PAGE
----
boss


boss

boss 1[baws, bos] SynonymsExamplesWord Origin See more synonyms for boss on Thesaurus.com noun

  1. a person who employs or superintends workers; manager.
  2. a politician who controls the party organization, as in a particular district.
  3. a person who makes decisions, exercises authority, dominates, etc.: My grandfather was the boss in his family.

verb (used with object)

  1. to be master of or over; manage; direct; control.
  2. to order about, especially in an arrogant manner.

verb (used without object)

  1. to be boss.
  2. to be too domineering and authoritative.

adjective

  1. chief; master.
  2. Slang. first-rate.

Origin of boss 1 1640–50, Americanism; Dutch baas master, foremanSynonyms for boss See more synonyms for on Thesaurus.com 1. supervisor, head, foreman, chief, superintendent, administrator, overseer. boss 2[baws, bos] noun

  1. Botany, Zoology. a protuberance or roundish excrescence on the body or on some organ of an animal or plant.
  2. Geology. a knoblike mass of rock, especially an outcrop of igneous or metamorphic rock.
  3. an ornamental protuberance of metal, ivory, etc.; stud.
  4. Architecture.
    1. an ornamental, knoblike projection, as a carved keystone at the intersection of ogives.
    2. a stone roughly formed and set in place for later carving.
  5. Bookbinding. one of several pieces of brass or other metal inset into the cover of a book to protect the corners or edges or for decoration.
  6. Machinery. a small projection on a casting or forging.
  7. Nautical. a projecting part in a ship’s hull, or in one frame of a hull, fitting around a propeller shaft.

verb (used with object)

  1. to ornament with bosses.
  2. to emboss.
  3. (in plumbing) to hammer (sheet metal, as lead) to conform to an irregular surface.

Origin of boss 2 1250–1300; Middle English boce Anglo-French: lump, growth, boil; Old French Vulgar Latin *bottia, of uncertain origin boss 3[bos, baws] noun

  1. a familiar name for a calf or cow.

Origin of boss 3 1790–1800, Americanism; compare dial. (SW England) borse, boss, buss six-month-old calf boss 4[bos] adjective Scot.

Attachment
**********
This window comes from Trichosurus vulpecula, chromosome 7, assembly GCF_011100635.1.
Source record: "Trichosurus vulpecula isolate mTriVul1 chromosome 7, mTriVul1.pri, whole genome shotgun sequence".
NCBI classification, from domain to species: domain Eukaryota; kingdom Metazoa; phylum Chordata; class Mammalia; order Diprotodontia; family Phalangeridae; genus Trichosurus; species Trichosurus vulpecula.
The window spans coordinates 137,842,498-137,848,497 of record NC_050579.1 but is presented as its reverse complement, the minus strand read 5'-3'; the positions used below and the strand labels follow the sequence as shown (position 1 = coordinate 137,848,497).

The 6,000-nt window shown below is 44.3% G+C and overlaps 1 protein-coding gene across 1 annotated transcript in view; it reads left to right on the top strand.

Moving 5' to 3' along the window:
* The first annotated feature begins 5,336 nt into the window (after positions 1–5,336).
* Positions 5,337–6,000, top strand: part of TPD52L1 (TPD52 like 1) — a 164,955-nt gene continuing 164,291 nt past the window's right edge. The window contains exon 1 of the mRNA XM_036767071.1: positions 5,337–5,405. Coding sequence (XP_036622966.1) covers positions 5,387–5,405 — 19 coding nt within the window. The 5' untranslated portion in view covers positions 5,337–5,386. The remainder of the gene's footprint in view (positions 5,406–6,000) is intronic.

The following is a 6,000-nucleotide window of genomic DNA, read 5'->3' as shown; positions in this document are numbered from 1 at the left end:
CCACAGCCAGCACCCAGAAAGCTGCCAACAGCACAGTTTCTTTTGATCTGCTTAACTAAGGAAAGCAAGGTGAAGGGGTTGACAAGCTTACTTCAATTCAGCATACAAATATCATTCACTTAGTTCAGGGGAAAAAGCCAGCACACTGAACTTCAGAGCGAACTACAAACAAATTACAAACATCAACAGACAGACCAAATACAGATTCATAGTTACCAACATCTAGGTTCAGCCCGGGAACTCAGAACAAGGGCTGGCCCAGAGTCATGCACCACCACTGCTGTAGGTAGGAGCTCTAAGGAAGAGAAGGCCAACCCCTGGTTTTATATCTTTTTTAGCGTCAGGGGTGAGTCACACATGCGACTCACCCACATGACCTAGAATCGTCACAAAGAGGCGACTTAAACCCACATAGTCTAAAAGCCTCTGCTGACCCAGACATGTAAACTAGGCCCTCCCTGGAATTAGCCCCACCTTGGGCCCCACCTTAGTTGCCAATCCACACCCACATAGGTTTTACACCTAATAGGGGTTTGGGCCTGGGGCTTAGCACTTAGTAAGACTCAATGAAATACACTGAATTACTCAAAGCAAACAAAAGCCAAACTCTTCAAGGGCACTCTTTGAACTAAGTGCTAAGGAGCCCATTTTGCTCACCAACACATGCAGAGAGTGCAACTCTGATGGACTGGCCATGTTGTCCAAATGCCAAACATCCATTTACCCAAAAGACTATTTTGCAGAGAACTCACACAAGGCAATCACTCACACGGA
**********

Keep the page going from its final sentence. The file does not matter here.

1. hollow; empty.

Origin of boss 4First recorded in 1505–15; of obscure origin Related Words for boss administrator, supervisor, executive, employer, director, chief, owner, chieftain, leader, fly, top, fine, champion, capital, wheel, head, honcho, superintendent, exec, overseer Examples from the Web for boss Contemporary Examples of boss

  • Based on the hat he had created for himself, Stetson made a version called “The Boss of the Plains.”

    My Love Letter to the Stetson

    Mark McKinnon

    December 24, 2014

  • Like his boss al-Baghdadi, he was captured by U.S. forces and served time in Camp Bucca.

    Iraqi Kurds Get Their Groove Back, End Siege of Mount Sinjar

    Jamie Dettmer

    December 20, 2014

  • I later told my boss about what had happened, but she told me that I probably misunderstood the situation.

    ‘I Saved My Friend From Bill Cosby’

    Lloyd Grove

    December 3, 2014

  • His sensitivity to this problem came out in his first sharp disagreement with his boss, VMI superintendent Francis H. Smith.

    Stonewall Jackson, VMI’s Most Embattled Professor

    S. C. Gwynne

    November 29, 2014

  • Scrutinizing the lines on your face, she strokes your cheek and asks if your boss is working you too hard.

    How to Make It Through Thanksgiving Alive